Fields bordered by thicker vegetation such as a cutover provide a good mix of nesting and feeding areas for hens; and hey, if hens are there, gobblers won't be far away. Any combination of these features means that if turkeys inhabit the area, it's a good bet they'll pass through or frequent your land as well. Add to this the possibility of improving the land for turkeys by planting food plots or fruit and mast producing trees, and you may well create a magnet for turkey traffic.

Good camo combined with good calling can help seal the deal.  Photo by NWTF.
Overlooked Treasures
Because many hunters want to pursue that classic hunt where they have a large area to work, many smaller tracts get overlooked by turkey hunters. I know it's darn near impossible to find a piece of land bigger than a couple of hundred acres near my house, not spoken for by some hunter or hunt club; that is if the landowner is open to others hunting it. But smaller pieces, anywhere from 40 acres to 150, often go untouched because few serious turkey hunters want to waste their time with them.

After all, the downside begins with the fact that the birds are either there or they aren't. You head to one of these smaller areas and begin owl hooting in the morning only to be answered by silence, what do you do then? You can go back home and get a jump on your yard work, or you can do like I did the morning of my hunt earlier in this story and wait around hoping things will eventually crank up. Neither option is ideal fun for a hunter bent on finding a tom that answers every call.

Another downside to small tracts is that they don't lend themselves to bringing guests. You can team hunt with a buddy, or on slow days even set up in different areas hoping to catch a late-wandering tom. But outside of that, hitting a place a little more than 100 acres in size and going your separate ways will likely end up with the two of you calling over each other for the same bird. If you primarily hunt solo or don't mind calling for a buddy or vice versa, these small tracts could play into your favor. They're also great for taking a kid hunting, as there's less chance that you'll walk him or her to death.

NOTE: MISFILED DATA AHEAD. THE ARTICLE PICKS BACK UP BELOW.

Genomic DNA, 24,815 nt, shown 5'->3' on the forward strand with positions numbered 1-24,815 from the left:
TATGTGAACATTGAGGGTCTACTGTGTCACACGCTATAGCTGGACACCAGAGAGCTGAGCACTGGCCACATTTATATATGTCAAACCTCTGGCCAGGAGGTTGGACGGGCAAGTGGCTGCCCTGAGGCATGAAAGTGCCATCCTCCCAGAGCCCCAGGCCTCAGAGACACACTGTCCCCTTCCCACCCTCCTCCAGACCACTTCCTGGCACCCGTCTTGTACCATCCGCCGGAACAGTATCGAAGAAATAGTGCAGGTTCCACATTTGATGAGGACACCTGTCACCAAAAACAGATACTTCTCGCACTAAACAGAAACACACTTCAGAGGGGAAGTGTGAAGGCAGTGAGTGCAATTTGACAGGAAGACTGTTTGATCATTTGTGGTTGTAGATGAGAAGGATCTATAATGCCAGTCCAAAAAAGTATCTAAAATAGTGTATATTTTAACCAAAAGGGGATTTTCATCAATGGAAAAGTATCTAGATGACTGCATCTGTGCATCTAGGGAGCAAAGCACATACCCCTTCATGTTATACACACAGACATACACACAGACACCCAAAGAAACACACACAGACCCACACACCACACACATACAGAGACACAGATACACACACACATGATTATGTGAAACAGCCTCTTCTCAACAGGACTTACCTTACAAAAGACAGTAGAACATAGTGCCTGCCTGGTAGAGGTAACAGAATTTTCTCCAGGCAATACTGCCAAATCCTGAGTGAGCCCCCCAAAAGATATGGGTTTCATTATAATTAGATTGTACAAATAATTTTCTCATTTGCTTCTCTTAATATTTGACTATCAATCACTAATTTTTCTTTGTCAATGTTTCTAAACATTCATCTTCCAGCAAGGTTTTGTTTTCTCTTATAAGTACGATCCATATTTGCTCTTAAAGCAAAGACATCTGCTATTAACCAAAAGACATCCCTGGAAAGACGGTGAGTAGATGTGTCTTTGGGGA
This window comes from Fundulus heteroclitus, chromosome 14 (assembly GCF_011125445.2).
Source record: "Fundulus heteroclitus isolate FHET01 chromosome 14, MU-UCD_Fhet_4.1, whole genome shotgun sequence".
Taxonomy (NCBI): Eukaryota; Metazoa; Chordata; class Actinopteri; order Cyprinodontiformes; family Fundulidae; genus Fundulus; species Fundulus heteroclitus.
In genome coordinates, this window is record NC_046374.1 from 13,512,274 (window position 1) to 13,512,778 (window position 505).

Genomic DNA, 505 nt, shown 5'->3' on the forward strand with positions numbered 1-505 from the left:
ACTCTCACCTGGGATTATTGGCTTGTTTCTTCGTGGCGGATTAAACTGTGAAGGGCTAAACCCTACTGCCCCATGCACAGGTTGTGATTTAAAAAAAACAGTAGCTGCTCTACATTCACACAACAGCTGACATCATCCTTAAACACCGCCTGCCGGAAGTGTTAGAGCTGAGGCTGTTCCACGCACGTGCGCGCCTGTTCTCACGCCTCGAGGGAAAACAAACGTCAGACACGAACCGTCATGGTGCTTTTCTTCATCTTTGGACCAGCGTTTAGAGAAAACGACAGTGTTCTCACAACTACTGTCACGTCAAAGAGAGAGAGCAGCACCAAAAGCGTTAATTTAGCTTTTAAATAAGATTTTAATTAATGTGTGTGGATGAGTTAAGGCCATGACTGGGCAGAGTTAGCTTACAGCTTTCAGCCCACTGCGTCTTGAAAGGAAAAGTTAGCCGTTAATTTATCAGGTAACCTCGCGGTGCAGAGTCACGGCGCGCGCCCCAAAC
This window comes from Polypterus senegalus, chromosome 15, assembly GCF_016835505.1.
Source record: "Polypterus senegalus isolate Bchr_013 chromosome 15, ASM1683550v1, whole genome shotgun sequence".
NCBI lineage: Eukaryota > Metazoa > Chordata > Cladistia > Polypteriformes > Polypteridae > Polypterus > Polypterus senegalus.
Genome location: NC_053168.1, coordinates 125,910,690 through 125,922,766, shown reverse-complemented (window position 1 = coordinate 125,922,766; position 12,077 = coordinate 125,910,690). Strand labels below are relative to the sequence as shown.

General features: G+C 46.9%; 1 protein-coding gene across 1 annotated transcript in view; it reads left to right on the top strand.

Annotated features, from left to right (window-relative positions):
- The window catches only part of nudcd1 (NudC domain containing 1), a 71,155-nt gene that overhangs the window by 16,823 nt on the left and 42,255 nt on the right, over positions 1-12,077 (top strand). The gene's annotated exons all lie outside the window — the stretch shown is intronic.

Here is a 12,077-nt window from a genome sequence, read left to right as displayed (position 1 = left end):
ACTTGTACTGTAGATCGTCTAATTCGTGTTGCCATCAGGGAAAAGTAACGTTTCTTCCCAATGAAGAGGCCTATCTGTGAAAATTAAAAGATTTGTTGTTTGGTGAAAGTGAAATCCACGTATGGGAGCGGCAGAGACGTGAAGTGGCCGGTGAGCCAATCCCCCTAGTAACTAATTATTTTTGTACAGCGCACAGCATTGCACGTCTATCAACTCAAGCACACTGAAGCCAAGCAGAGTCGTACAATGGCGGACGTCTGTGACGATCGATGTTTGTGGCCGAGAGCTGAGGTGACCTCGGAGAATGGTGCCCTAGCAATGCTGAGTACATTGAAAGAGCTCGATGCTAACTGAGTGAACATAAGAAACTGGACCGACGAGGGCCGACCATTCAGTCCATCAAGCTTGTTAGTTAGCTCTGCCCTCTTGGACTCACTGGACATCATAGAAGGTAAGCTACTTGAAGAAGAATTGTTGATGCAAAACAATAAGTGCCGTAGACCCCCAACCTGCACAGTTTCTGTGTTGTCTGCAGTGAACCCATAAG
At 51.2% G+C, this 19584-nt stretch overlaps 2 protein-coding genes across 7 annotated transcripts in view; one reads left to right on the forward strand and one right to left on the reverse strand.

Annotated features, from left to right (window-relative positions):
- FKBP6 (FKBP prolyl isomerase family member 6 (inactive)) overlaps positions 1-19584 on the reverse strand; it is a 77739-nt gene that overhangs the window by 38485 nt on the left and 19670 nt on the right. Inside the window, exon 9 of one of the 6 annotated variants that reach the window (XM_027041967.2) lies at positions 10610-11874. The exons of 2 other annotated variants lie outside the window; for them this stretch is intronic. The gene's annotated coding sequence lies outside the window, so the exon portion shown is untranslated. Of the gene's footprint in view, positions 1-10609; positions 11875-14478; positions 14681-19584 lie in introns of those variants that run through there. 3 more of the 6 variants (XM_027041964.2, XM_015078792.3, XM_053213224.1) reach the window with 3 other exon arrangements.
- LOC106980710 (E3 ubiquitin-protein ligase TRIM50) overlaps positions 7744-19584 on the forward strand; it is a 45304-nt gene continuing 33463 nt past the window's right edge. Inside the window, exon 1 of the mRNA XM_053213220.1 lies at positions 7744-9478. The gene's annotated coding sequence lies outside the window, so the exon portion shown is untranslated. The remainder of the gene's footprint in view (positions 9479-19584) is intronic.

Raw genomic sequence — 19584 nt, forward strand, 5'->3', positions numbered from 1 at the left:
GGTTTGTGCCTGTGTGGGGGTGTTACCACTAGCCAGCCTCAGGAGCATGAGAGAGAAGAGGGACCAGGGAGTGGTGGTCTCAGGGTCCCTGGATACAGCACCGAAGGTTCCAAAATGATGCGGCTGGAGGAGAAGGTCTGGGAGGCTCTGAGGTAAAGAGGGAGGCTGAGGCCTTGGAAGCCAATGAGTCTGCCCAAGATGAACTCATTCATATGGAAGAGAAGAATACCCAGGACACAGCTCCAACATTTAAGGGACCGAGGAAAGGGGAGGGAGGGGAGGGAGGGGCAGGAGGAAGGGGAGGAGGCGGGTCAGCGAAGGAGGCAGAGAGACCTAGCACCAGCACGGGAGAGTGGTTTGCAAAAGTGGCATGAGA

How to Hunt 'Em
Okay, so you've thought it over again, and decided you're going to try your buddy's back-40 after all. Even better, you have a little piece of land not far from his that you bought awhile back and are planning to build a get-away home on one day. You never thought of doing much but shooting a whitetail or a few squirrels off it, but now you're reconsidering. You should.

I've increased my odds greatly by having a few small places a short drive from one another. If I have access to one spot where birds tend to roost, I hit it first thing in the morning. If I strike out there, I'll head to a spot where birds may not typically roost, but where I've seen them later in the day. There, I'll do a quick lap in an effort to hit on an actively gobbling longbeard. If nothing happens, I'll set up a few decoys, get comfortable and call once or twice every 20 to 30 minutes. Looking back over 13 seasons of spring turkey hunting, I can say I've killed as many birds between 10 a.m. and 1 p.m. as I have first thing in the morning-and of those, the majority gobbled very little or none at all. I've even napped in the setup only to wake up and discover what I sleepily thought was an extra decoy among my spread before snapping completely awake, "Hey, that's not a decoy!"

Whether it's one small gem of turkey habitat or you've managed to assemble a little collection of farms, learning when and how to hit these hot zones can really pay off by season's end. And years later when you're recounting tales with friends or looking through your photo album, that's all anybody's going to remember anyway.